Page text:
History of Nevada Diversity

Hickison Summit

Hickison Summit is located on Highway 50, around 30 miles southeast of Austin at the northern end of the Toiyabe Range and situated within a pinyon forest. The site is located on the road to the ranch of John Hickerson (also an alternative spelling of the site name) after whom the site was named. This site was interpreted as a hunting locality by Trudy Thomas because the most common motif at the site was thought to represent “hoof prints.”

Herman Schussler and the Comstock Water System

Hermann Schussler is famous for designing the Comstock water system, one of the most extraordinary engineering feats of the West, but his influence on the state exceeded even that astounding achievement. He was born in what is today Germany, in Rastede in 1842. Schussler attended the nearby Prussian Military Academy at Oldenburg between 1859 and 1862. In the fall of 1862, he left to study civil engineering at universities in Karlsruhe and Zurich and worked for some time as an engineer in Switzerland.

Herman Bien

Herman Bien arrived on the Comstock with experience in San Francisco as a musical playwright, teacher, editor, and rabbi. He played all of these roles in Nevada, as well as that of state assemblyman.

Henry Harris

Henry Harris was an African American cowboy. Born in Texas circa 1865, Harris came to Nevada in about 1885 to work for rancher (and future governor) John Sparks, who was establishing a large ranch in northeastern Nevada and southern Idaho. Harris was a valued employee of Sparks and other ranchers for over fifty years. During that time, he earned a reputation as a great handler of horses and became a well-known African American cowboy in the state.

Henry Bergstein, Father of Nevada Professional Medicine

From his arrival in Pioche in 1872, Dr. Henry Bergstein played a pivotal role in the development of Nevada's medical regulations and organization of the medical profession.

Helen Herr

Helen Kolb Herr made history as the first woman elected to the Nevada State Senate. She was also the second woman elected from Clark County to serve in the Nevada assembly. As a lawmaker, Herr sponsored legislation designed to protect the interests of women, reform Nevada's prisons, and expand medical care for the impoverished.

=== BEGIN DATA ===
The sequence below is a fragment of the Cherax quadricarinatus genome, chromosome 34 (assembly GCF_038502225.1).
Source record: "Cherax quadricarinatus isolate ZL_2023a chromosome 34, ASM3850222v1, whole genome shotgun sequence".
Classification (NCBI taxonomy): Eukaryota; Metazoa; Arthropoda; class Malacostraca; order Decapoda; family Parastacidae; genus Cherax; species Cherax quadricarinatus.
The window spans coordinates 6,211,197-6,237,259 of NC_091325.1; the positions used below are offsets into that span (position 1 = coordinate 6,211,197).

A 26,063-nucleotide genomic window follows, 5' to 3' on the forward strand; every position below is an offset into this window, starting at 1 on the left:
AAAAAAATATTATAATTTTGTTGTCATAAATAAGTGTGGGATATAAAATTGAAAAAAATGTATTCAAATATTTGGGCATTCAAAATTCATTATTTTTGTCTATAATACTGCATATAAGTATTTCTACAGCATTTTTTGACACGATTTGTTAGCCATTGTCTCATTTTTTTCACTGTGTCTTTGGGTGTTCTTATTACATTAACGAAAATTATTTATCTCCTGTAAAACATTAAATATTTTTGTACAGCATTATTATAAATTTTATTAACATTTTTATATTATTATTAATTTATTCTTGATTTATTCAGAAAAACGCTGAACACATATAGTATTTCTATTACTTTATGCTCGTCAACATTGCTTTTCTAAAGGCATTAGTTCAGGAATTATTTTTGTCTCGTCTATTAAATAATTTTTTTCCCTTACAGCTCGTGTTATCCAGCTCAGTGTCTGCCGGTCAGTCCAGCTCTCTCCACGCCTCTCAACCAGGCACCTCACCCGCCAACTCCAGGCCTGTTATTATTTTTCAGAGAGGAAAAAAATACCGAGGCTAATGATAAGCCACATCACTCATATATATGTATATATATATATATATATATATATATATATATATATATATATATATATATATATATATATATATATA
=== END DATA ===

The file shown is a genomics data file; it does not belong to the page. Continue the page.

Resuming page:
Harolds Club Innovations

Harolds Club in Reno was the first modern casino in Nevada. Although it struggled financially following its opening in 1935, it soon began to flourish, due in large part to several innovations that changed the nature of the state's relatively new business of legalized gambling.

Gypsum Cave

Gypsum Cave is a five-room limestone cave in Sunrise Mountain, approximately 12 miles east of Las Vegas. For a twelve-month period, between January 1930 and 1931, noted early archaeologist Mark R. Harrington (1882-1971) and a small crew of Native Americans dug through most of the cave's deposit. Harrington was interested in the cave for its potential to provide evidence of a period in the distant past when it was occupied by both humans and now-extinct mammals, especially the ground sloth (Nothrotheriops shastense).

Grimes Point

The Grimes Point site is a part of a much larger archaeological complex, which includes a wide variety of materials, caves, shelters, and other archaeological sites. The site is located on what was once a shoreline of Pleistocene Lake Lahontan and is best known for the cupules, which are small pits dug out of the rock surface and found on hundreds of boulders in the area.

Great Basin Prehistoric Footwear

In Nevada, people have been making woven sandals and leather moccasins for the last 10,000 years. Prehistoric footwear, however, is relatively rare. Among the historic tribes in Nevada (Washoe, Western Shoshone, Northern Paiute, Southern Paiute), people preferred to go barefoot as much as possible. Yet each group used footwear, when needed, for protection from cold, wet, hot, muddy, or rocky conditions.


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